How to Sidechain Published in Mastering

When using a sidechain, you can either enable an internal sidechain - which determines what frequencies trigger the processing, or an external side chain - which is an outside audio source that triggers the processing. Both have distinct pragmatic and creative purposes, and are typically used on a compressor.


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Internal Side-Chain

When mixing or mastering, an internal side-chain is typically an internal equalizer, with which you can determine which frequencies trigger the processor. For example, I can use a compressor’s internal side-chain to make the high frequencies not trigger the compressor, by introducing a low-pass filter.

Let’s take a listen to it.

Listen to an Example ➜ YouTube Link

External Side-Chain

An external side chain is an extrinsic, or outside audio source that affects the processor’s behavior; for example, I could use a kick as an external side-chain on a compressor, and whenever the kick hit, the compressor would respond. This feature has multiple creative and practical applications when mixing and mastering.

Let’s listen to a drum track as the external side chain, affecting a compressor on the rest of the track.

Listen to an Example ➜ YouTube Link

Body with Internal Side-Chain

One popular way to use an internal side chain in a mix or master is to use a high-pass filter, in turn, ensuring that the low-frequencies don’t trigger the compressor. This is especially helpful on a mix bus where the kick may be the most common trigger.

By cutting it out, you only cause compression when the mids and highs are loud enough to trigger it, resulting in the retention of your dynamics.

Let’s take a listen.

Listen to an Example ➜ YouTube Link

Stereo Widening with Internal Side-Chain

If the compressor you’re using allows for it, you can switch your signal from left and right to mid and side - then you can increase the input of the mid chain to cause more compression to the mids. The side will be louder by comparison, causing dynamic stereo expansion.

This effect can be somewhat finicky, so keep an eye on your attenuation and to dial in the threshold, input and other factors just right.

Let’s take a listen.

Listen to an Example ➜ YouTube Link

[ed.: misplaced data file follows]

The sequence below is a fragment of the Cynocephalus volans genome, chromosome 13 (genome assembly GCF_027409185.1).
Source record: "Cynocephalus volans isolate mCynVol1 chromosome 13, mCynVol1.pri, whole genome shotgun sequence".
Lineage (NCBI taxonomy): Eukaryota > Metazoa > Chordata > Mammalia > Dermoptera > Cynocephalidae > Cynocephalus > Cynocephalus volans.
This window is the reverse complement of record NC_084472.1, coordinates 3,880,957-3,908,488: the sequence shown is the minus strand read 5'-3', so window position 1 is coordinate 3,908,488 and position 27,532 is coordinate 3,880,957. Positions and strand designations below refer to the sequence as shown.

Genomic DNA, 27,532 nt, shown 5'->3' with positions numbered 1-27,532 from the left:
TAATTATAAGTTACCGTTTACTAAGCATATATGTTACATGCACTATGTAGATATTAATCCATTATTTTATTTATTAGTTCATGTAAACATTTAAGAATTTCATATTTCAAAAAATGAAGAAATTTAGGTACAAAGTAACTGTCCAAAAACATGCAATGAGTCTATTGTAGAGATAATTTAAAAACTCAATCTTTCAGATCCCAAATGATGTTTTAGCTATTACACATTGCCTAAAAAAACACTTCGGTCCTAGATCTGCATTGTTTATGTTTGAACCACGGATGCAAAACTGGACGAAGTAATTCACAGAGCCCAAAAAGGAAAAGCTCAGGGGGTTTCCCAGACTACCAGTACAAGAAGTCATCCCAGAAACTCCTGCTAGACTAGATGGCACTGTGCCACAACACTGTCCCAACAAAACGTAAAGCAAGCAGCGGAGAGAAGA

Bass Ducking

Bass ducking is a very popular use for external side-chain; with it you attenuate the bass whenever the kick hits to create more room in the low-end. This helps clear some space in the low-end since the 2 instruments are both powerful and occupy roughly the same space.

Simply put, the compressor goes on the bass track, the external side chain is set to the kick track.

Let’s take a listen.

Listen to an Example ➜ YouTube Link

Vocal Ducking

Vocal ducking is popular in live performances or when a DJ needs to break in to say something, but if used very subtly, it can work well in rap and pop tracks. Using the vocal as the external side chain, you can attenuate the full mix.

If you do try this, be sure that the attenuation isn’t more than 0.5dB, since it can become noticeable very quickly.

Let’s take a listen.

Listen to an Example ➜ YouTube Link

TrackSpacer

TrackSpacer is a really unique plugin that utilizes an external sidechain like a compressor but then introduces frequency-specific dynamic EQ to react to the incoming signal. This way, if the track’s frequencies and side-chained signal’s frequencies overlap too much, that range will be attenuated.

The low and high cut help you isolate the range, and use the amount dial to control how much attenuation occurs.

Let’s take a listen.

Listen to an Example ➜ YouTube Link

Automating External Side-Chaining

Automating your external side-chain can be a little difficult, since the send occurs pre-fader, or can’t be controlled by adjusting the fader, mute, or other functions. With that in mind, it’s best to automate the settings within the plugin that you’re using, typically the threshold is the easiest option.

Let’s automate the threshold of the compressor and in turn the amount of compression caused by the external side chain.

Listen to an Example ➜ YouTube Link

Constant Attenuation

Sometimes, you want your processor to respond in a consistent way - in other words, you don’t want it to respond dynamically, but instead, introduce identical processing consistently. To accomplish this, set up a signal generator, mute it, and set it as the external side chain to your compressor.

Then adjust the threshold until you get the exact amount of attenuation that you want.

Let’s take a listen.

Listen to an Example ➜ YouTube Link


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